And think too of the changes to our laws of physics and chemistry necessary to accommodate ghosts: the change in stage from solid to some sort of energy-gaseous state that retained some electrical charge and consistency of form, the ability to sometimes vocalize without the physical equipment required to make sounds… our most basic understanding of biology itself would have to be rewritten to explain a continued non-physical consciousness.
But we have to be careful with our logic. Absence of proof isn’t proof of absence. That doesn’t mean there is any possibility they are real – it just means that the logic of those claims is sloppy. We’re still searching for dark matter, which we believe in, but can’t see. We are not, however, searching for invisible pink unicorns because there would be no point in the exercise. Same with ghosts.
Ghosts are part of a common human desire to understand life. To fully understand life, we have to come to grips with death, but most of us don’t want to believe that death is the end of ourselves, of our consciousness. It makes our consumer-driven, 9-to-five short life appear meaningless. It certainly makes suicide bombing a meaningless act. So we invent afterlives, invent heavens and hells, and raise the dead to ghostly half-life to gives us something to look forward to. Even scary ghosts are better than none at all because it gives people hope they may survive their own demise. We bring our saints and deities back from the dead to reinforce that. Some people even believe in zombies because it’s easier than believing that death is final.
It’s all just wishful thinking. Plus a touch of fear and blind faith. A lot like creationism. But a LOT of people believe in them, despite the lack of evidence, as The Atlantic reported:
A Harris poll from last year found that 42 percent of Americans say they believe in ghosts. The percentage is similar in the U.K., where 52 percent of respondents indicated that they believed in ghosts in a recent poll. Though it’s tough to estimate how large the paranormal tourism industry is—tours of sites that are supposedly haunted (rather than staged haunted houses)—there are 10,000 haunted locations in the U.K. according to the country’s tourist board…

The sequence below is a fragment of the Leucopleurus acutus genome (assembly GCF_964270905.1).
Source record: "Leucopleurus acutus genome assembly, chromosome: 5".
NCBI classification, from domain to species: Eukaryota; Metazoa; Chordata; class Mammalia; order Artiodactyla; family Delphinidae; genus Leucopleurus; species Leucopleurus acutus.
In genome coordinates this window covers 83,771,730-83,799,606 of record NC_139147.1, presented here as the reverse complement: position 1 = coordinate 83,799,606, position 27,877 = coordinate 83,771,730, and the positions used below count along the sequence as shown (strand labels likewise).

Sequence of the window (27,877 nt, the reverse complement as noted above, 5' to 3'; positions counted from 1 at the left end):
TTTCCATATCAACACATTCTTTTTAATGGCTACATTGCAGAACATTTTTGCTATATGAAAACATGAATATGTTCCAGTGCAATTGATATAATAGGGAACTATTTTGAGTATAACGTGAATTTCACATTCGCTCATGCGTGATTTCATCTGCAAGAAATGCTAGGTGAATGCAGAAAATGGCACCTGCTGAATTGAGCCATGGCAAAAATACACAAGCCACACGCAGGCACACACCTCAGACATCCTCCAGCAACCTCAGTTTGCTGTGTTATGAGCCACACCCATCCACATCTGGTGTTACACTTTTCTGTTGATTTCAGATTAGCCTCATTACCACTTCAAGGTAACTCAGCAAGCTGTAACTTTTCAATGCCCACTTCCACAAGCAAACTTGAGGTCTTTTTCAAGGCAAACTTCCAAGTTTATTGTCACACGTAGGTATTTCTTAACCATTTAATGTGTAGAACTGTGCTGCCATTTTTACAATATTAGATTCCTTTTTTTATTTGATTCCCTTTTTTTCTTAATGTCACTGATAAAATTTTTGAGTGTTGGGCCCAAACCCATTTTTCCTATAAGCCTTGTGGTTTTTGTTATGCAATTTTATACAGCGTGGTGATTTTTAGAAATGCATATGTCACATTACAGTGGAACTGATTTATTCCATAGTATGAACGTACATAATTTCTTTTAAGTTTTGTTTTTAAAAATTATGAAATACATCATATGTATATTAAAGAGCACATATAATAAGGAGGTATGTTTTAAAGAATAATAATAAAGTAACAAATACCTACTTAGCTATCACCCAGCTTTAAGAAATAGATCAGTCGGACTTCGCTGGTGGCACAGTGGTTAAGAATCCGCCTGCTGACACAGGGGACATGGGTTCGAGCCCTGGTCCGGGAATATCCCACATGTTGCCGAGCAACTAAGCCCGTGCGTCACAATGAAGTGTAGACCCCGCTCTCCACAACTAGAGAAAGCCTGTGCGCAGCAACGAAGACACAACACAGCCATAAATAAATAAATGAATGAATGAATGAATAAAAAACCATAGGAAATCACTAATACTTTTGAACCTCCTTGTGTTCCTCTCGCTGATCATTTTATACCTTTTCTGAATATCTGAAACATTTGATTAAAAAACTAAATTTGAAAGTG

Hauntings? More claptrap. The explanation is more prosaic: our inherent suggestibility. Peer pressure just heightens the effect. The author continues:
..if you already believe in ghosts, or are told a place is haunted, you are more likely to interpret events as paranormal. A 2002 study found that believers in ghosts were more likely than non-believers to report unusual phenomena while touring a site in Britain with a reputation for being haunted. Visitors who were told that there was a recent increase in unusual phenomena occurring at the site also reported a higher number of unusual experiences on the tour.
Another study demonstrated that hearing or reading about paranormal narratives, especially when the story came from a credible source, was enough to increase paranormal beliefs among participants. With the abundance of ghost-hunting shows in the U.S. and the UK, like Ghost Hunters, Ghost Adventures and Most Haunted, which is returning to screens this fall, it’s probably not surprising that studies have also linked belief in ghosts with exposure to paranormal-related TV shows.
Maybe people should hang around with skeptics more often, cure them of this paranormal paranoia (and stop reading the Daily Mail!)
We are wired to make connections and associations, ascribe meaning, make conclusions based on our own life experiences when we hear or see something. But we also fill in the blanks, make something from nothing when we’re not sure of our senses. Like with pareidolia: we turn random shapes, and innocuous objects into images of Jesus, of dead parents, of saints. We also see bunnies and horses in the clouds.
Death is the end. No amount of hoping and praying will change that. Your consciousness winks out. There is no ethereal psychic matter to hold onto it. Your body stops functioning. It’s over.
If you want meaning in your life, find it now, while you’re alive. Make your life meaningful today, because it won’t be after you die.